This past weekend, I got to experience the WSET 1 course in Toronto with the company Fine Vintages Ltd. For some people, this starter course is just for hobby. For me, this course is giving me the basic entrance into the deep and complicated world of wine for a future career as a Sommelier.
There are 3 WSET courses available to pursue, and if you’re still loving the wine industry and want to go further, George Brown College (in Toronto) and Institut de Tourisme et D’Hôtellerie du Quebec (ITHQ) (in Montreal) offer a Sommelier program (as I’m sure several other schools do as well).
After completing the WSET 1 this past weekend, I realized how interesting and profound wine can be in terms of geography and environment (not just the tasting aspect). This course was held at 1 King West (a luxurious hotel in downtown Toronto) and went from 9:30AM to 5:30PM on Saturday.
When I first got there, I received all of my tasting glasses and a study guide for the day. I sat down at a table and enjoyed meeting the various careers and personalities around me. I figured that we probably wouldn’t start tasting until 10:30 or 11:00AM, but apparently, they like to start their drinking early! Our instructor introduced herself as well as her qualifications and said “I don’t know about you guys, but I like to get my first drink in around 10AM” and off we went toasting with a vintage Veuve Clicquot to start the day. I really enjoyed her methods of teaching and appreciated that she was not pretentious or snobby, she was very down-to-earth and a lot of fun.
We started by learning about white wines. Everything being poured was covered with a velvet bag to hide the label. The blind tastings truly allowed us to detect notes on the nose and flavours on the palate without a biased or pre judged conclusion. We were taught the proper way of smelling, tasting, and serving wine. Our study guide included grids to go along with our tastings. These grids contain boxes asking for the colour, condition (clean or sediment), sweetness (dry, off-dry, or sweet), body (light, medium or full), flavour characteristics (ex: green apple), and other (tannin, alcohol percentage, etc) to help us narrow down our conclusion of the wine and what our guess might be for the grape.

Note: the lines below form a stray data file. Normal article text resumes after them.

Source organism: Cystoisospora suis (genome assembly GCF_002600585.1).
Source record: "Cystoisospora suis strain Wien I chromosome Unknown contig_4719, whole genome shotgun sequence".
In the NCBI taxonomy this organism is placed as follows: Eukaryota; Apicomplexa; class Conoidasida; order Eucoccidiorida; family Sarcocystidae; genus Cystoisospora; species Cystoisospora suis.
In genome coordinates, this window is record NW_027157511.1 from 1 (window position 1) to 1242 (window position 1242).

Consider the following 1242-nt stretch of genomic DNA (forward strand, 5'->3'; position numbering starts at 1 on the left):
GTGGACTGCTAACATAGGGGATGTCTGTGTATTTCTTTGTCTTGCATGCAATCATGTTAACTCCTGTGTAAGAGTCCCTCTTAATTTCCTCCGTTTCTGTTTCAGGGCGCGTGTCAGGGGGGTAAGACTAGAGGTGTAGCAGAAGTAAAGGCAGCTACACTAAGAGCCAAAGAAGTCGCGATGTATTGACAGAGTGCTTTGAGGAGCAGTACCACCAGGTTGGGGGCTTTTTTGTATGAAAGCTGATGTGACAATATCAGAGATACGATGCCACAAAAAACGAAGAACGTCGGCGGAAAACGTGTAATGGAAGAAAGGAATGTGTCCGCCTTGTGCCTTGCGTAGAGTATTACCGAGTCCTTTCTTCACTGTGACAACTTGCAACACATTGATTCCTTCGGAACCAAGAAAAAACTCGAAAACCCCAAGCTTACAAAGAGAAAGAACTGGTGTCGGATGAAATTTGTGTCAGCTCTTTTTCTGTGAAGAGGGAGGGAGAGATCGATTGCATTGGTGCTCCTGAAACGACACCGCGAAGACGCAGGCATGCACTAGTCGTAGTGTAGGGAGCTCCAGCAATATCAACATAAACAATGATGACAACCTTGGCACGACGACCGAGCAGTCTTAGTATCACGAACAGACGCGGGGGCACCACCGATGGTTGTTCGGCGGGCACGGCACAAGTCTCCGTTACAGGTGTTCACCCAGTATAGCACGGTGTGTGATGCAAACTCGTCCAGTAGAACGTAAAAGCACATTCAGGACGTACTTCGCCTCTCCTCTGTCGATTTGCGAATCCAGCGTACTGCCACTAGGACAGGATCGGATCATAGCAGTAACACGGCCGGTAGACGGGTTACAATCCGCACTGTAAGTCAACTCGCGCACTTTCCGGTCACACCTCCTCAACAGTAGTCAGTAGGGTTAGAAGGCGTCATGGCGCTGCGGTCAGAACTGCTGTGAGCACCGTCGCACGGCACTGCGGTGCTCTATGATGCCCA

After tasting 7 whites (including the Veuve) and being told “you can drink them if you’d like, or you can use your spittoon…whatever you prefer”, most of us were feeling a little ‘loopy’ by lunch. I only drank a full glass of two whites that I couldn’t get enough of (an oaky, buttery Chardonnay from California (go figure, my forever favourite) and a Spätlese (late harvest wine) from Germany that was very sweet). We all left for lunch and stuffed our faces with pasta (some serious substance) and once we came back, we were ready to move onto the reds.
Do you ever get extremely sleepy after a few glasses of red? That was the definition of the afternoon for me (and I’m assuming others as well). We tasted 8 reds and used our grids to make our guesses while learning about more grapes in between.
We wrapped up the day with our examination, which consisted of 30 multiple choice (no tasting element to the test until WSET 2). Our exams are mailed back to London, England for marking and we will hear within 6-8 weeks if we’ve passed. According to Fine Vintages, there is such a high success rate for this course that we can sign up for WSET 2 without even hearing back–phewf! On to WSET 2 next and the future Sommelier program I go!
Below I have attached a price list for the wines we enjoyed and photos of each individual bottle.
Visit Fine Vintages Ltd. for more course information for WSET levels in various cities: